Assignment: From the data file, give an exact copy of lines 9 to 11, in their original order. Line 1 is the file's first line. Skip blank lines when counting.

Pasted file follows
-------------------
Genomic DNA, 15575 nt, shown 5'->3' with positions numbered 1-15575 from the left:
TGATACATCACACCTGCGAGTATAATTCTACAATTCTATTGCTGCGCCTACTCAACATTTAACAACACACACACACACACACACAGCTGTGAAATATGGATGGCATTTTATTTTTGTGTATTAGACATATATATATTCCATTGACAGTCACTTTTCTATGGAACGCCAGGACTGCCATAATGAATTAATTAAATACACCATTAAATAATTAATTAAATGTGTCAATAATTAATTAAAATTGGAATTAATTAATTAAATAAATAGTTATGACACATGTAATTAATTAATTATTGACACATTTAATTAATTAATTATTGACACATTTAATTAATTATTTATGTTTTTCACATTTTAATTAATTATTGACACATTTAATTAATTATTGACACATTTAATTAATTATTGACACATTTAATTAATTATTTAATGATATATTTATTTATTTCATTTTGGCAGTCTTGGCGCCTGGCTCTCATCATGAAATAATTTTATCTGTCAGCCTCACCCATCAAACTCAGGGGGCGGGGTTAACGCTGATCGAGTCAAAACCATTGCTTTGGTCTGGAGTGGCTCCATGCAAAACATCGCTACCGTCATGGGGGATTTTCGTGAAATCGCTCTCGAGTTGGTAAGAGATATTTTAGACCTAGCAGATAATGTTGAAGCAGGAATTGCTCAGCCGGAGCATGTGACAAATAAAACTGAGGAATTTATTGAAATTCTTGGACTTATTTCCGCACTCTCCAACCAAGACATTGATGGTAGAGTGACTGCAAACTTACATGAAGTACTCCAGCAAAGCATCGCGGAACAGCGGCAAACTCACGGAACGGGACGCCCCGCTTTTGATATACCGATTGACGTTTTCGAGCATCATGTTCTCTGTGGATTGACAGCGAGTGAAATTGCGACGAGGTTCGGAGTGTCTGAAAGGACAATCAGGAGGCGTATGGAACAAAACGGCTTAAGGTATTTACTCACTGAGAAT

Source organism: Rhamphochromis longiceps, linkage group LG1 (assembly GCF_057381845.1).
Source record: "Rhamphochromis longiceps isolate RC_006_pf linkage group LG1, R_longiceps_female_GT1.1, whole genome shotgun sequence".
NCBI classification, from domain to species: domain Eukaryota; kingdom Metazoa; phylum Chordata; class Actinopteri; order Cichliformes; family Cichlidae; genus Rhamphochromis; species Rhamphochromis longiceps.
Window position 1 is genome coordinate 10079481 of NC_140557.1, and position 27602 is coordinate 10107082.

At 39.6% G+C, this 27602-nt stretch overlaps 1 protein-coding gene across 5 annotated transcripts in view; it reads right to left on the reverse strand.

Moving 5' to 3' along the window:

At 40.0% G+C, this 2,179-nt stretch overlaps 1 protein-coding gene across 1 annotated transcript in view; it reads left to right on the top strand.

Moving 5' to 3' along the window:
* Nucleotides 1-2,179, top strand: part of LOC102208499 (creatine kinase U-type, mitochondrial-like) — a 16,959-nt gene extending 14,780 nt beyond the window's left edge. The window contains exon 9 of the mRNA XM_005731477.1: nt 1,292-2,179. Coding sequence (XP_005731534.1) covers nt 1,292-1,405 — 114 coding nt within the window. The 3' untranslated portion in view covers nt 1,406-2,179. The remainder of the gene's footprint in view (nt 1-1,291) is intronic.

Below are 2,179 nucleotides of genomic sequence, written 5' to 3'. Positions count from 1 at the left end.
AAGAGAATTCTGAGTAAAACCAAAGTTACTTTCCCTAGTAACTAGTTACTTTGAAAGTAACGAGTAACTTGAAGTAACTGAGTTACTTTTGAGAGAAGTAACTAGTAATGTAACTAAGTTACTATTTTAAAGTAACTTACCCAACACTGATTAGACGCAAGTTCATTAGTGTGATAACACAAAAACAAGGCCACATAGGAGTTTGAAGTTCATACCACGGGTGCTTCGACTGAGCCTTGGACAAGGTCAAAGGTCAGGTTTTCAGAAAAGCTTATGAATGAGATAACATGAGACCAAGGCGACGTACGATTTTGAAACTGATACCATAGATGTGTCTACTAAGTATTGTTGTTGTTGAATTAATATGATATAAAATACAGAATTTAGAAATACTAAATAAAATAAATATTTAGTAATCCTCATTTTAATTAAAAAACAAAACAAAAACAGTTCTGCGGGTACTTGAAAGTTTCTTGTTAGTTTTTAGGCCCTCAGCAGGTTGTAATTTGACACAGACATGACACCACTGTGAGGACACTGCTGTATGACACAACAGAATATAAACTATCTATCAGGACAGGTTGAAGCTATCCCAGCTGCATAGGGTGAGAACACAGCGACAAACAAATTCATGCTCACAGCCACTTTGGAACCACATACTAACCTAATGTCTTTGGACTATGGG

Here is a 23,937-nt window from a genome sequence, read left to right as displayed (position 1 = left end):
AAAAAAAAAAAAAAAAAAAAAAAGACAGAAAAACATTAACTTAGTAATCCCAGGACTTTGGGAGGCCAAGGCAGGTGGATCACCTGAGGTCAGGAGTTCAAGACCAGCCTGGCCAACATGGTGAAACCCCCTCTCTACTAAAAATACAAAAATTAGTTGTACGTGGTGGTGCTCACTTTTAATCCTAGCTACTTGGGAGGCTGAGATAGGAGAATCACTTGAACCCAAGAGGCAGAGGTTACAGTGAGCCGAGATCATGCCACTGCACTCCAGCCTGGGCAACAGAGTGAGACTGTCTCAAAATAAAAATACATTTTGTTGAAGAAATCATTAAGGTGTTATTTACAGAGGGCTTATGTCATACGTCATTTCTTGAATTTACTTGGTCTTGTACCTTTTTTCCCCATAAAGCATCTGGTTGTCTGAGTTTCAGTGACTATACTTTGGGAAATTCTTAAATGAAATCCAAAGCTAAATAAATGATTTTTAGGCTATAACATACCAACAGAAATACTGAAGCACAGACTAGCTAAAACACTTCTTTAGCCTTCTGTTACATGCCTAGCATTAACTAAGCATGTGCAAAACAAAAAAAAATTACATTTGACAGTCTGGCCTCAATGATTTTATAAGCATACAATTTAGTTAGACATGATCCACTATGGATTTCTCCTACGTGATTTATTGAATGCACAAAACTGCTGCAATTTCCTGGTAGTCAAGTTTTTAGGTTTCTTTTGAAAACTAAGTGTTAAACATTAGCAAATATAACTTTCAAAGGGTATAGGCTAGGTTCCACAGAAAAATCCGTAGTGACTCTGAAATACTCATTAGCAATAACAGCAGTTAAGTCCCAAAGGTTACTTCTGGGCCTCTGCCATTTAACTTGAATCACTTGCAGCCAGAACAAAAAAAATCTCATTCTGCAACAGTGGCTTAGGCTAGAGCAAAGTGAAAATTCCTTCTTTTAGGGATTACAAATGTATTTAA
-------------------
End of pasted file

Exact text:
At 40.0% G+C, this 2,179-nt stretch overlaps 1 protein-coding gene across 1 annotated transcript in view; it reads left to right on the top strand.

Moving 5' to 3' along the window:
* Nucleotides 1-2,179, top strand: part of LOC102208499 (creatine kinase U-type, mitochondrial-like) — a 16,959-nt gene extending 14,780 nt beyond the window's left edge. The window contains exon 9 of the mRNA XM_005731477.1: nt 1,292-2,179. Coding sequence (XP_005731534.1) covers nt 1,292-1,405 — 114 coding nt within the window. The 3' untranslated portion in view covers nt 1,406-2,179. The remainder of the gene's footprint in view (nt 1-1,291) is intronic.